American reporter becomes ‘ the Queen of Isolation ‘


NYTimes reporter Amy Qin was called “Queen of Isolation” after undergoing four long three-month quarantined attacks in four cities.

The story begins in late Jan, when Amy Qin, the NYTimes resident reporter at Beijing, rushed to Wuhan, where Covid-19 broke first in China. The city is currently in the second blockade week. Reporters like Amy spend most of their time in the hospital to interview the heavy sickness.

Amy when the news in Wuhan is Jan. Photo: NYT.

Amy when the news in Wuhan is Jan. Photo: Nyt.

Tonight, her parents in California also call, worried to be told that the virus prevention tips such as harmonic shutdown, eat only cooked food, do not eat fruit. As a result, Amy was slightly relieved by the last evacuation flight made by the U.S. Department of Foreign Affairs to bring citizens from Wuhan. At the time, America only recorded 12 infections.

When landing at Miramar Air Base in San Diego, She texts the family: “I’m so glad that I’m American.”

The Americans returned from China as Amy was put into the quarantine zone, which offered accommodation and free food. Employees wearing drop shields shoot their body heat test daily. Each day they received a new surprise: the day, watching the band performed by the Navy, the day was given a biscuit, even getting a condom.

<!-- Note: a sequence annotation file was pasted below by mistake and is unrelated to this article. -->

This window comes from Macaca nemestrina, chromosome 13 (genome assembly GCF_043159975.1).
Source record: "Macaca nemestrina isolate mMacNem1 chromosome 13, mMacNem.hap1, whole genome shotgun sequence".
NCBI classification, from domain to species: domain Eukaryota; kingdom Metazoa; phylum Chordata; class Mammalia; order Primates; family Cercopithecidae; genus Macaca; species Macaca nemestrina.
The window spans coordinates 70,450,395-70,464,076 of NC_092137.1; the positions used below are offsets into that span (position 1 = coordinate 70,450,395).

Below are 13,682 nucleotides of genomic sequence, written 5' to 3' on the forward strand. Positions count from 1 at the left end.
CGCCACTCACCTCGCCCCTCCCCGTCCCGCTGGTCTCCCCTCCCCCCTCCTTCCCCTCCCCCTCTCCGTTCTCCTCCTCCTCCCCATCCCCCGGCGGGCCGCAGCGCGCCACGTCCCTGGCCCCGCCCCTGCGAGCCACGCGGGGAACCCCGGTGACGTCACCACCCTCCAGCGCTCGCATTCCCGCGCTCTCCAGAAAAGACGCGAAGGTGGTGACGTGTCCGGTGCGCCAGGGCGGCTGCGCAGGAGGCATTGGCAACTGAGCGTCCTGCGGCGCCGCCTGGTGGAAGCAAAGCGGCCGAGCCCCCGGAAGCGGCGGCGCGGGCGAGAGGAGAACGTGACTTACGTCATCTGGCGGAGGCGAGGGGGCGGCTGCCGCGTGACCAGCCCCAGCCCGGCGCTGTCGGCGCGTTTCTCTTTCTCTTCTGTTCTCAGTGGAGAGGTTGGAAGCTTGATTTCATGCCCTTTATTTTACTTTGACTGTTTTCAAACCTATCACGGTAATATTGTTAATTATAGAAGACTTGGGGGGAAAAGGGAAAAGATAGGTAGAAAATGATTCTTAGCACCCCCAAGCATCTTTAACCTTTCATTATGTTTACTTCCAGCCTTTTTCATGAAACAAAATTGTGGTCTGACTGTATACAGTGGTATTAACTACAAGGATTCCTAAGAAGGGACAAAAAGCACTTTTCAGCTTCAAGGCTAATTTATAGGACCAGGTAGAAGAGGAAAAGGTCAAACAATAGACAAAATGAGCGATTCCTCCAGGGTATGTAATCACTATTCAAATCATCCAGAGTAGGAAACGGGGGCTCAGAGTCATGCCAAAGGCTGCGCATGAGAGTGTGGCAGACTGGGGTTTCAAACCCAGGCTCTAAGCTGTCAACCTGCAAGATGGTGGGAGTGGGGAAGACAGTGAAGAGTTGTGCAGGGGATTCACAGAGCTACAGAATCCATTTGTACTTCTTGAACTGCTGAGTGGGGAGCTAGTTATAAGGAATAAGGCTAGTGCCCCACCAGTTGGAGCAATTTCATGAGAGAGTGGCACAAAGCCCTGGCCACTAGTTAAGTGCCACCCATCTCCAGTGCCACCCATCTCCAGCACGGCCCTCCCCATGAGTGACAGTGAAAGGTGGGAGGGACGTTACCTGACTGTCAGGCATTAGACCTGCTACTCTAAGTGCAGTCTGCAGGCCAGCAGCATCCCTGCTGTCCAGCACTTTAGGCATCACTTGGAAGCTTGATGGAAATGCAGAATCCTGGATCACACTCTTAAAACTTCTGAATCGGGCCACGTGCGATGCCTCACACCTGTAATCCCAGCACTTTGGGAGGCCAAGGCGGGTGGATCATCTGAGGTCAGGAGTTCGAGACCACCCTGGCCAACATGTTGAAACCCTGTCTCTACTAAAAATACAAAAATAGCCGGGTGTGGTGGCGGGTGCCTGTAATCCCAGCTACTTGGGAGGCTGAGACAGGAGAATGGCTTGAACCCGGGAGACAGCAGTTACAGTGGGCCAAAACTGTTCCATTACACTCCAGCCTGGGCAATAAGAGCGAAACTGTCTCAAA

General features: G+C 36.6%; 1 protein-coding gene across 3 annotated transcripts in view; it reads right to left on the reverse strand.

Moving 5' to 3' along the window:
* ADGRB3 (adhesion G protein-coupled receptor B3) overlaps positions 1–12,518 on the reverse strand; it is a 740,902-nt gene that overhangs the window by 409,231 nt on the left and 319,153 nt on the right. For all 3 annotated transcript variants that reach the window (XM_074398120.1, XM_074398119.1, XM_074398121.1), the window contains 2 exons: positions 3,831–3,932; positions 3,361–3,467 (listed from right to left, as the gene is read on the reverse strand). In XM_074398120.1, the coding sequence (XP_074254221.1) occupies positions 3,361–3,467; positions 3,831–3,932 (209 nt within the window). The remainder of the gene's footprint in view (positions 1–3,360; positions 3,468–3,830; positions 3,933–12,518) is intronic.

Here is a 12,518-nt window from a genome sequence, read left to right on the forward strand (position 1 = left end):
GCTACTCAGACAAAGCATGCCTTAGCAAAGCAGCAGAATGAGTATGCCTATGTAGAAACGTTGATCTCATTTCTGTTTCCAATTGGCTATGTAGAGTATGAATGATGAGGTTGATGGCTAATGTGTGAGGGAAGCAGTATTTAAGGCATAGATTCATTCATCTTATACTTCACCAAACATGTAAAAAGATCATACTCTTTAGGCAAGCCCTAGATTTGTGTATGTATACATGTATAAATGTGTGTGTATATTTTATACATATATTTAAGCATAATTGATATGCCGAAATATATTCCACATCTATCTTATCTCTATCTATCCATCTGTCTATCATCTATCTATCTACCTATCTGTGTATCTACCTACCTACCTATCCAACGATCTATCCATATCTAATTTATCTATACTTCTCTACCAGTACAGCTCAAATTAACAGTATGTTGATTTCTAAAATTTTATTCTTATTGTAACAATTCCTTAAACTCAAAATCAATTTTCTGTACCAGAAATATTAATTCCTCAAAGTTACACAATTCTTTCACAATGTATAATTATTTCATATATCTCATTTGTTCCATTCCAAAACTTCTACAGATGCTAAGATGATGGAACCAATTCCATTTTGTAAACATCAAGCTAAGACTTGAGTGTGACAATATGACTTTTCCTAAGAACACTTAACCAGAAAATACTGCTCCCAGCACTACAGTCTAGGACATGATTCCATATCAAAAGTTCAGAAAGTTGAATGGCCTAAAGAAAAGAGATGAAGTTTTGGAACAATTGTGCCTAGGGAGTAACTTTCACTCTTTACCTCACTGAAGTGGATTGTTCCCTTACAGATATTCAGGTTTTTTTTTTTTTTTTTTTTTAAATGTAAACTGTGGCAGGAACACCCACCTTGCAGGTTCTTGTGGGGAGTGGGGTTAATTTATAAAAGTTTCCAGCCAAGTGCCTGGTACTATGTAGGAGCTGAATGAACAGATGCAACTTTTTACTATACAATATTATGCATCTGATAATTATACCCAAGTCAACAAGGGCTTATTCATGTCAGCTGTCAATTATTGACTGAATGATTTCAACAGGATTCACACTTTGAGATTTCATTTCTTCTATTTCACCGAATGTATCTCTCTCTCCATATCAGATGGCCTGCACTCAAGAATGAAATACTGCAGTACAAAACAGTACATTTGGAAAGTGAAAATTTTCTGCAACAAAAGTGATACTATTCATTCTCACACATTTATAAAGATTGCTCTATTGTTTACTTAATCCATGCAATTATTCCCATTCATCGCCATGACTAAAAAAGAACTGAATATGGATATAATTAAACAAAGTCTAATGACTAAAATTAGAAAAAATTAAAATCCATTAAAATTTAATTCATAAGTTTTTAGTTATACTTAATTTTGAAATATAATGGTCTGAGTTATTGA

But the first not good signs have appeared. Officials in the quarantine district don’t require people to wear a page. Despite being confined to an area of the base, Amy and the others are still allowed to contact unisolated people. In daily meetings, the American Center for Disease Control and Prevention (CDC) has rejected concerns about asymptomatic infectious capacity.

Having witnessed the sights of the frantic site in China, the CDC’s superficial guidelines make Amy feel odd, but she tries to comfort herself that these are the world’s leading experts and that they look confident. Now, she thinks it’s the first warning signs.

However, many people have been quarantined to continue wearing the page. Amy is always in the room, even more in it than when the two men look like nCoV’s positive test.

Two weeks of isolation ended, they took souvenir photos, threw up the sky and drove to San Diego Airport, which was surrounded by dozens of reporters. It was a beautiful sunny day, and the virus felt so far away. Amy undresses, draw on the crowd.

Amy (the leftmost) at the end of the San Diego isolation. Photo: NYT.

Amy (the leftmost) at the end of the San Diego isolation. Photo: Nyt.